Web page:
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New Member

Cisco ASA 5510: Allow Internet access to a public address assigned to a server on a private DMZ without using NAT

I have a Cisco ASA 5510 running 9.0(2).  There is a DMZ network segment off of the firewall that uses the IP range of 10.1.1.x/24.  The IP address of this DMZ firewall interface is 10.1.1.1.

Let's say the ISP gave me an Internet public address of 199.98.97.96/24. I want to allow external users to use this address to get to an IIS server on  my DMZ.  Typically, I would just create a NAT rule mapping 199.98.97.96 to a private address for that server (say 10.1.1.5).  However, apparently this application that I'm trying to use will not permit NAT translations.  So I need to use a public address and pass it through the firewall. 

I would like to take the 199.98.97.96 address and assign it to this IIS server on the DMZ.  Keep in mind, I don't want to change the address range of my DMZ which is 10.1.1.x/24.

On the DMZ, I have a Windows 2012 server where I set the IP Address of the NIC to the following:

IP Address: 199.98.97.96

Mask: 255.255.255.0

Gateway: 10.1.1.1

On the firewall, I configured a NAT rule that allows traffic on interface 'Any' to interface 'DMZ'.  The source IP address is 'Any' while the destination IP address is '199.98.97.96'.   I do a (NO NAT) and leave the 'service' and 'all addresses' as 'original'.  This rule is at the top of the address translations.  The goal is to make sure the 199.98.97.96 address does not change in or out of the firewall.

I add an access rule to allow port 80 from anywhere to 199.98.97.96.  This did not work.  I cannot browse to my server!

Does anyone know how to use a public IP address, assign it to a server BEHIND the firewall on a private addressed network segment and get it to allow external users to get access to the server.

Thanks.

Everyone's tags (3)
8 REPLIES
Super Bronze

Cisco ASA 5510: Allow Internet access to a public address assign

Hi,

Well genereally when you absolutely have to be able to host a service without doing NAT you usually request a small public subnet from the ISP and use it behind your firewall directly (or somewhere else on the LAN/DMZ network). I havent really run any these kind of situation or it has been very rare as I cant remember any specific situation where this would have been the case.

You cant really have a single public IP address configured inside your network wihtout it having a gateway from its own network.

- Jouni

New Member

Cisco ASA 5510: Allow Internet access to a public address assign

Jouni,

Thanks for the quick reply.  The reason I'm doing this is for Lync 2013.  I'm using a hardware load balancer.  The Lync 2013 documenation states:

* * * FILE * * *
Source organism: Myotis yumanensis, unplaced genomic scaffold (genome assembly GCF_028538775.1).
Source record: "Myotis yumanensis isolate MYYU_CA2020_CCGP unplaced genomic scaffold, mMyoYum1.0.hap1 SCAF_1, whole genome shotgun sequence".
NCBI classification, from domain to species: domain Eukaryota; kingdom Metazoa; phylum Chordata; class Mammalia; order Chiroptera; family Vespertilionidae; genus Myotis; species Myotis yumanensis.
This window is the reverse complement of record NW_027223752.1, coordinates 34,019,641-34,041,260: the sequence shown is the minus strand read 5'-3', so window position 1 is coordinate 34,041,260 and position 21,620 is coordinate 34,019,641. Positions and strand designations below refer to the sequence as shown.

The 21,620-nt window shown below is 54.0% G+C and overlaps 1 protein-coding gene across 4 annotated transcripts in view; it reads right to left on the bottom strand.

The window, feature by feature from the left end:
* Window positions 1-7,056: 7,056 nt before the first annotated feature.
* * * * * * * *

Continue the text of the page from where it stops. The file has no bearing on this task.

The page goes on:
Following are the hardware load balancer requirements for Edge Servers running the A/V Edge service:

  • Turn off TCP nagling for both internal and external ports 443. Nagling is the process of combining several small packets into a single, larger packet for more efficient transmission.
  • Turn off TCP nagling for external port range 50,000 – 59,999.
  • Do not use NAT on the internal or external firewall.
  • The edge internal interface must be on a different network than the Edge Server external interface and routing between them must be disabled.
  • The external interface of the Edge Server running the A/V Edge Service must use publically routable IP addresses and no NAT or port translation on any of the edge external IP addresses.

I'm fairly confident that I did this in the past but using Checkpoint firewalls on Sun Unix systems. 

The Edge server actually has 4 separate NICs.  3 of them connect to the DMZ while the other connects to another network segment that goes into another firewall and into the internal LAN.

I am able to put a route statement on the Windows Server like this:

route add 0.0.0.0 mask 0.0.0.0 10.1.1.1 IF 2

This sends default packets to 10.1.1.1 which is located  on Interface 2 which is one of the interfaces connected to the Cisco ASA.  Before I added this line, I had a general transit failure.  After adding it, the packets were sent to the firewall.

I think something is missing on my firewall.

Or maybe I'm just misunderstanding the Microsoft requirement.

Super Bronze

Cisco ASA 5510: Allow Internet access to a public address assign

Hi,

In a typical network setup a interface with an IP address with mask /32 doesnt make much sense. I guess the most typical situation when its used on Cisco routers for ID purposes in routing, source address for certain connections outbound from the router or just for testing or monitoring purposes.

So the only way I can imagine at the moment this could be done is to have the 10.1.1.0/24 network between the server and the ASA and the Server had such virtual/logical interface with the single public IP address that it would be able to utilize.

But if I understand you correctly the public IP address that we are talking about is the only public IP address you have. Therefore we would run into situation where I am faily certain that the ASA couldnt handle this situation. I mean the ASA has to have a public IP address on its WAN interface also (which would be the IP address you have) so I am not sure how it would/could forward traffic towards the public IP address anywhere else than itself since it has it on its own interface.